• Bob Vlach, Woodford Sun Staff

Food pantry reaches milestone in new home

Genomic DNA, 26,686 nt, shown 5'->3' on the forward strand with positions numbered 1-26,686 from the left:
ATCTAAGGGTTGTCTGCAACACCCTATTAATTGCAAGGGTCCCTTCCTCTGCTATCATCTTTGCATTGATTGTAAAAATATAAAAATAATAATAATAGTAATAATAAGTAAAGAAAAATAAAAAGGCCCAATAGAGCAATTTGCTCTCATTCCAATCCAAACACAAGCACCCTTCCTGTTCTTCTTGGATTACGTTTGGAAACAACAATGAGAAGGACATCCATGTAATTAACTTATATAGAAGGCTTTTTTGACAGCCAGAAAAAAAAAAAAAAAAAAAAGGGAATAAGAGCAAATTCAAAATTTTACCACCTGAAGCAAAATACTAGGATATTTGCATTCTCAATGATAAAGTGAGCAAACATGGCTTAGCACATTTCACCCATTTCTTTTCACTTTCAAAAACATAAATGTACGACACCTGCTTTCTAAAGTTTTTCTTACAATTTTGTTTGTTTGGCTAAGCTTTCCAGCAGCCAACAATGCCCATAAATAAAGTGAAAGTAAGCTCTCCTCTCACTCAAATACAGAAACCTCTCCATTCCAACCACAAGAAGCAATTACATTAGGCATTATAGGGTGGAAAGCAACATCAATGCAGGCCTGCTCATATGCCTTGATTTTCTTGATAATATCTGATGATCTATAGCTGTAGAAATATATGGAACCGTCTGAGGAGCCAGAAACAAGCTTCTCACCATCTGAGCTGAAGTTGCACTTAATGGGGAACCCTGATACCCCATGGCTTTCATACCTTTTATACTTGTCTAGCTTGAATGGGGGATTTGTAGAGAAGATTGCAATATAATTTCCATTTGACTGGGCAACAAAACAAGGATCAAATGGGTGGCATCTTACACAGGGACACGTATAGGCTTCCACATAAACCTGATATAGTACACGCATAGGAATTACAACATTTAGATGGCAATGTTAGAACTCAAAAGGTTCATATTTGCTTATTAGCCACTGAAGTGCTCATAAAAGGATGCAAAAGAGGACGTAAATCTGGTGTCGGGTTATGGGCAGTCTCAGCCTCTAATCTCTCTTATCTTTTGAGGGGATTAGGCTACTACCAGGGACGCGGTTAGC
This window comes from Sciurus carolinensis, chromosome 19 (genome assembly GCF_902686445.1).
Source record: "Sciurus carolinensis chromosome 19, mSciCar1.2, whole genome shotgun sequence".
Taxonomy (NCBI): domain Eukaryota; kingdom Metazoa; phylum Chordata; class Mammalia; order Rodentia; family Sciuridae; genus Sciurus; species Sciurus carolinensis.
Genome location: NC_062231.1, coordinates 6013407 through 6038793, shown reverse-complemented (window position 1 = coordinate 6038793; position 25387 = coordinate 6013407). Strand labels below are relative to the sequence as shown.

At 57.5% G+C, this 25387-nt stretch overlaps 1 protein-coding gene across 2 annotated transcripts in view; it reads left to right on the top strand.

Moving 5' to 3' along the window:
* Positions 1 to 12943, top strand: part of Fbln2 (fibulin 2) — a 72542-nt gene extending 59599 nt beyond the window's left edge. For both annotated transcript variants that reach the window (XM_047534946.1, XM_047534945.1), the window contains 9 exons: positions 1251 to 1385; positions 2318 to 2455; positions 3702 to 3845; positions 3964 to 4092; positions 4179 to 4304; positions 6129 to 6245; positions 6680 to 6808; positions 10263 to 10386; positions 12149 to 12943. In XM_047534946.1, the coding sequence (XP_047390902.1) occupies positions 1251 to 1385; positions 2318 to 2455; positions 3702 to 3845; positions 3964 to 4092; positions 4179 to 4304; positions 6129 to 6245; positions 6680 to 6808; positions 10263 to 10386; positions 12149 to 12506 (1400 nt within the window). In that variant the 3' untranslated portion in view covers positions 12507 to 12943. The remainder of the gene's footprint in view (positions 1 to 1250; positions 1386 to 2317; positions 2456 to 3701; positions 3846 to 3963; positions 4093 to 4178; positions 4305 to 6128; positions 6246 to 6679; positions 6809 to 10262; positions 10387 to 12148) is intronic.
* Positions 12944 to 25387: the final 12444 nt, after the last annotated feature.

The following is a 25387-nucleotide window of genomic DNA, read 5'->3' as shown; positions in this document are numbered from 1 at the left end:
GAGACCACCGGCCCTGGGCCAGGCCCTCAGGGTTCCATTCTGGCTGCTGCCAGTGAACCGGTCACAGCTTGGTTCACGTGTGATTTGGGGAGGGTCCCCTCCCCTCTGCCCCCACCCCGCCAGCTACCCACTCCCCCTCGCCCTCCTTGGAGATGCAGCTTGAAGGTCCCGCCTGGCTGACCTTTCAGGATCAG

The Food Pantry for Woodford County has been in its new home for one year, and Executive Director Sharon Hardin couldn’t be happier. Its new building at 20 Field of Dreams Road has increased the community’s awareness about hunger in Woodford County. One example, in wake of its opening on Feb. 2, 2015, five new large food drives were organized in the community during the Thanksgiving and Christmas holiday season. Overall, the food pantry received and sorted over 25,000 food items during November and December. “We have more food now than we’ve ever had,” said Hardin. Because of the support received from local businesses and people in the community during a capital campaign that began in November 2014, the Food Pantry for Woodford County opened its new building “completely debt-free,” said Hardin. “It’s just hard to believe that everyone stepped up for this new facility,” she added. Volunteers at the food pantry are among those continuing to step up to stop hunger in their community. “This is something that really touches them, and they see the need,” said Hardin. And whenever a need arises, volunteers from local churches and elsewhere are always willing to help, she said. Last year alone, 191 people logged at least 8,650 volunteer hours at the local food pantry. The food pantry’s new 20,000 square-foot building has a large warehouse and sufficient storage space in four refrigerators for a perishable foods program, which allows local families to receive fresh vegetables and fruit. “Our clients absolutely love this (program),” said Hardin. “They cannot believe that they’re going to get to bolster their meals at home with fresh fruit, fresh vegetables.” Those types of foods are just not affordable for low-income families, she said. Volunteer Debbie Schumacher typically works the farmers’ market counter so she gets to help families choose from a variety of fresh fruits and vegetables. “Almost universally they’re so thankful,” she said. “…The first-time people are shocked at how much they’re able to get.” During warmer months, farmers in the area will supply the pantry’s market with in-season fruits and vegetables, Schumacher said. In addition to a warehouse and more storage space, the new food pantry has a reception area and public bathrooms, which make for “a warmer situation for our clients,” Hardin said. Offices are available to interview people privately when they sign up for assistance. First-time clients, who cannot believe they are in a situation where they need food for their families, are especially comforted by having privacy when they sign up for help, Hardin said. With the fresh fruits and vegetables, the food pantry can provide a family with enough food for two weeks. A family may receive the emergency help for up to six times a year. In January, the Food Pantry for Woodford County served 131 families. Its doors are open Monday evenings from 5 to 7 and Thursday afternoons from 1 to 4. “I like the idea that when people get into a little bit of trouble (financially) that there’s some place where they can go to get help,” said volunteer Helen Miller. She helped John Lancaster shop for groceries on a recent Monday evening. He cannot work because of his diabetes, and struggles to live on a monthly disability check and food stamps. “This keeps me through,” said Lancaster, who was born and raised in Woodford County. The food pantry’s former location in the Community Education Center gym was only 700 square-feet, and not large enough for food distribution days. So that direct service program was held outdoors at the Huffman Pavilion in the Woodford County Park before the new food pantry opened. Volunteer Ralph Johnson describes helping families on those food distribution days as so emotional, “you might shed a tear sometimes … They can’t believe the food that they get.” “It’s a blessing. It’s really a blessing,” added Johnson, a Versailles resident who serves as pastor at Mount Zion AME Church in Monticello. “It all comes from the Lord.” A warehouse and larger food storage area make for a better situation for food pantry volunteers and for the 144 families picking up government food commodities, Hardin said. “It’s a whole lot better,” said volunteer Dick Brock. He said a larger facility with a warehouse gives volunteers more room to work. “The community does a great job of donating stuff. We don’t ever run out of anything,” said Brock. He started volunteering at the food pantry when he retired from Kroger after 48 years. A senior commodity program helping Woodford Countians, 60 years old and older who meet income guidelines, has grown to serve 144 seniors beginning this month. The senior program, which began in 2010, had been serving 96. “I’m sure we are not reaching everyone who could use this (help) because it is a pride issue for a lot of our senior citizens, and there are some families – if they can struggle and make it – they won’t ask for help,” said Hardin. While the Food Pantry for Woodford County does receive United Way grant dollars, ongoing operational costs at its new facility are paid with monetary donations.

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